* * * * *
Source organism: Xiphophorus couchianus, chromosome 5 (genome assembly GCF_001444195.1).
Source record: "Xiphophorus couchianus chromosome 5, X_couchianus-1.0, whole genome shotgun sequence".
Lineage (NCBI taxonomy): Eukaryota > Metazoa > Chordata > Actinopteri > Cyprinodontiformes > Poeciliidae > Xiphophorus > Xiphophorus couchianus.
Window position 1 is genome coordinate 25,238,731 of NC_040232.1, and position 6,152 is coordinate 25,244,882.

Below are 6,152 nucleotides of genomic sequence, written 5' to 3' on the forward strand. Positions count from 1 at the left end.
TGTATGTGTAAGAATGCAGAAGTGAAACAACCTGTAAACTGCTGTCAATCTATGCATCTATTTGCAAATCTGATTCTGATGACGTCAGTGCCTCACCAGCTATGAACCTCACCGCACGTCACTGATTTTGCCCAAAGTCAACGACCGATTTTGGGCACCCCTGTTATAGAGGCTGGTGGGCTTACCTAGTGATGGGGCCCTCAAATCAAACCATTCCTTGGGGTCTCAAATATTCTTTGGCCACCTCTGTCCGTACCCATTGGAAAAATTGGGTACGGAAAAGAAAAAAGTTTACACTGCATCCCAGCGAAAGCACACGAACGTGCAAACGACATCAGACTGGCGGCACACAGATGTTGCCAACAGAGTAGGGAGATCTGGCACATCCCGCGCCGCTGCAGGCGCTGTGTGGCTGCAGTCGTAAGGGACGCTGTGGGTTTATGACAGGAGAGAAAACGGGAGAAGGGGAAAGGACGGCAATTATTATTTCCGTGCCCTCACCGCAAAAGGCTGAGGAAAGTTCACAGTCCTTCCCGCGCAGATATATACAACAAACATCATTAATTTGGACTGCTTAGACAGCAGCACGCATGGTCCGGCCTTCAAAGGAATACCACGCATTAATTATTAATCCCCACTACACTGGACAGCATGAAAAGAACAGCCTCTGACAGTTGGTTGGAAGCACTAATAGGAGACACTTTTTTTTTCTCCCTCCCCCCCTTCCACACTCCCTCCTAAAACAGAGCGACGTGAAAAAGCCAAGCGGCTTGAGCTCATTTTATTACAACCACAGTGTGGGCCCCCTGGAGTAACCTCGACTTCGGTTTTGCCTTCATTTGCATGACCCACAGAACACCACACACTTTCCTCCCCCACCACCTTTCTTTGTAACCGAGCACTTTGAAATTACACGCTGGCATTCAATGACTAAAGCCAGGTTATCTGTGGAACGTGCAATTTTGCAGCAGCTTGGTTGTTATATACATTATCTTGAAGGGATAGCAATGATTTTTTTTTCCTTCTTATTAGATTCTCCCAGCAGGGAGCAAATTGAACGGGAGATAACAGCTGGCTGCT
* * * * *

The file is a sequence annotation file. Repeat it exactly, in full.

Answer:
Source organism: Xiphophorus couchianus, chromosome 5 (genome assembly GCF_001444195.1).
Source record: "Xiphophorus couchianus chromosome 5, X_couchianus-1.0, whole genome shotgun sequence".
Lineage (NCBI taxonomy): Eukaryota > Metazoa > Chordata > Actinopteri > Cyprinodontiformes > Poeciliidae > Xiphophorus > Xiphophorus couchianus.
Window position 1 is genome coordinate 25,238,731 of NC_040232.1, and position 6,152 is coordinate 25,244,882.

Below are 6,152 nucleotides of genomic sequence, written 5' to 3' on the forward strand. Positions count from 1 at the left end.
TGTATGTGTAAGAATGCAGAAGTGAAACAACCTGTAAACTGCTGTCAATCTATGCATCTATTTGCAAATCTGATTCTGATGACGTCAGTGCCTCACCAGCTATGAACCTCACCGCACGTCACTGATTTTGCCCAAAGTCAACGACCGATTTTGGGCACCCCTGTTATAGAGGCTGGTGGGCTTACCTAGTGATGGGGCCCTCAAATCAAACCATTCCTTGGGGTCTCAAATATTCTTTGGCCACCTCTGTCCGTACCCATTGGAAAAATTGGGTACGGAAAAGAAAAAAGTTTACACTGCATCCCAGCGAAAGCACACGAACGTGCAAACGACATCAGACTGGCGGCACACAGATGTTGCCAACAGAGTAGGGAGATCTGGCACATCCCGCGCCGCTGCAGGCGCTGTGTGGCTGCAGTCGTAAGGGACGCTGTGGGTTTATGACAGGAGAGAAAACGGGAGAAGGGGAAAGGACGGCAATTATTATTTCCGTGCCCTCACCGCAAAAGGCTGAGGAAAGTTCACAGTCCTTCCCGCGCAGATATATACAACAAACATCATTAATTTGGACTGCTTAGACAGCAGCACGCATGGTCCGGCCTTCAAAGGAATACCACGCATTAATTATTAATCCCCACTACACTGGACAGCATGAAAAGAACAGCCTCTGACAGTTGGTTGGAAGCACTAATAGGAGACACTTTTTTTTTCTCCCTCCCCCCCTTCCACACTCCCTCCTAAAACAGAGCGACGTGAAAAAGCCAAGCGGCTTGAGCTCATTTTATTACAACCACAGTGTGGGCCCCCTGGAGTAACCTCGACTTCGGTTTTGCCTTCATTTGCATGACCCACAGAACACCACACACTTTCCTCCCCCACCACCTTTCTTTGTAACCGAGCACTTTGAAATTACACGCTGGCATTCAATGACTAAAGCCAGGTTATCTGTGGAACGTGCAATTTTGCAGCAGCTTGGTTGTTATATACATTATCTTGAAGGGATAGCAATGATTTTTTTTTCCTTCTTATTAGATTCTCCCAGCAGGGAGCAAATTGAACGGGAGATAACAGCTGGCTGCT